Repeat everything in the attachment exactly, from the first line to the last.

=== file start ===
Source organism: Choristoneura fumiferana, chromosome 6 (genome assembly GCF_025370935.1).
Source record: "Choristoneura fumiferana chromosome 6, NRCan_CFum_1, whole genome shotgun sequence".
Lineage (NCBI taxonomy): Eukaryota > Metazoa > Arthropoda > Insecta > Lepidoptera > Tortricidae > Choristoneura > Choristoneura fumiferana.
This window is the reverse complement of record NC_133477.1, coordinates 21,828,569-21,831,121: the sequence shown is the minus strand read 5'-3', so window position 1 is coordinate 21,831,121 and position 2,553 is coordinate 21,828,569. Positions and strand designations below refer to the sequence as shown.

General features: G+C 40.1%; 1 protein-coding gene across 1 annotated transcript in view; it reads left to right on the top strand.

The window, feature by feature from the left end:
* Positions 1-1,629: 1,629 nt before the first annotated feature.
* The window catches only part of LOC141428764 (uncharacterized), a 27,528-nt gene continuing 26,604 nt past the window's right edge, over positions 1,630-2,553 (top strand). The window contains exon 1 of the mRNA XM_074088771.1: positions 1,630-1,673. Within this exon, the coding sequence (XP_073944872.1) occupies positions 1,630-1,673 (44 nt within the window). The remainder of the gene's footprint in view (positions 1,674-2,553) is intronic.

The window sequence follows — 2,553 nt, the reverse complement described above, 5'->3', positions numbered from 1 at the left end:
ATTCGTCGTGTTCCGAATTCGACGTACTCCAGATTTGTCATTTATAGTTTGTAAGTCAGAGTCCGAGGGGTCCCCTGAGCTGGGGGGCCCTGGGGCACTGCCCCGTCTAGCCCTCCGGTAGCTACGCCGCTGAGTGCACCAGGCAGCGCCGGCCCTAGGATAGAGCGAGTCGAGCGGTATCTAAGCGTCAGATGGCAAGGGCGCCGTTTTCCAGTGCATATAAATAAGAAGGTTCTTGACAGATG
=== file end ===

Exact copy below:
Source organism: Choristoneura fumiferana, chromosome 6 (genome assembly GCF_025370935.1).
Source record: "Choristoneura fumiferana chromosome 6, NRCan_CFum_1, whole genome shotgun sequence".
Lineage (NCBI taxonomy): Eukaryota > Metazoa > Arthropoda > Insecta > Lepidoptera > Tortricidae > Choristoneura > Choristoneura fumiferana.
This window is the reverse complement of record NC_133477.1, coordinates 21,828,569-21,831,121: the sequence shown is the minus strand read 5'-3', so window position 1 is coordinate 21,831,121 and position 2,553 is coordinate 21,828,569. Positions and strand designations below refer to the sequence as shown.

General features: G+C 40.1%; 1 protein-coding gene across 1 annotated transcript in view; it reads left to right on the top strand.

The window, feature by feature from the left end:
* Positions 1-1,629: 1,629 nt before the first annotated feature.
* The window catches only part of LOC141428764 (uncharacterized), a 27,528-nt gene continuing 26,604 nt past the window's right edge, over positions 1,630-2,553 (top strand). The window contains exon 1 of the mRNA XM_074088771.1: positions 1,630-1,673. Within this exon, the coding sequence (XP_073944872.1) occupies positions 1,630-1,673 (44 nt within the window). The remainder of the gene's footprint in view (positions 1,674-2,553) is intronic.

The window sequence follows — 2,553 nt, the reverse complement described above, 5'->3', positions numbered from 1 at the left end:
ATTCGTCGTGTTCCGAATTCGACGTACTCCAGATTTGTCATTTATAGTTTGTAAGTCAGAGTCCGAGGGGTCCCCTGAGCTGGGGGGCCCTGGGGCACTGCCCCGTCTAGCCCTCCGGTAGCTACGCCGCTGAGTGCACCAGGCAGCGCCGGCCCTAGGATAGAGCGAGTCGAGCGGTATCTAAGCGTCAGATGGCAAGGGCGCCGTTTTCCAGTGCATATAAATAAGAAGGTTCTTGACAGATG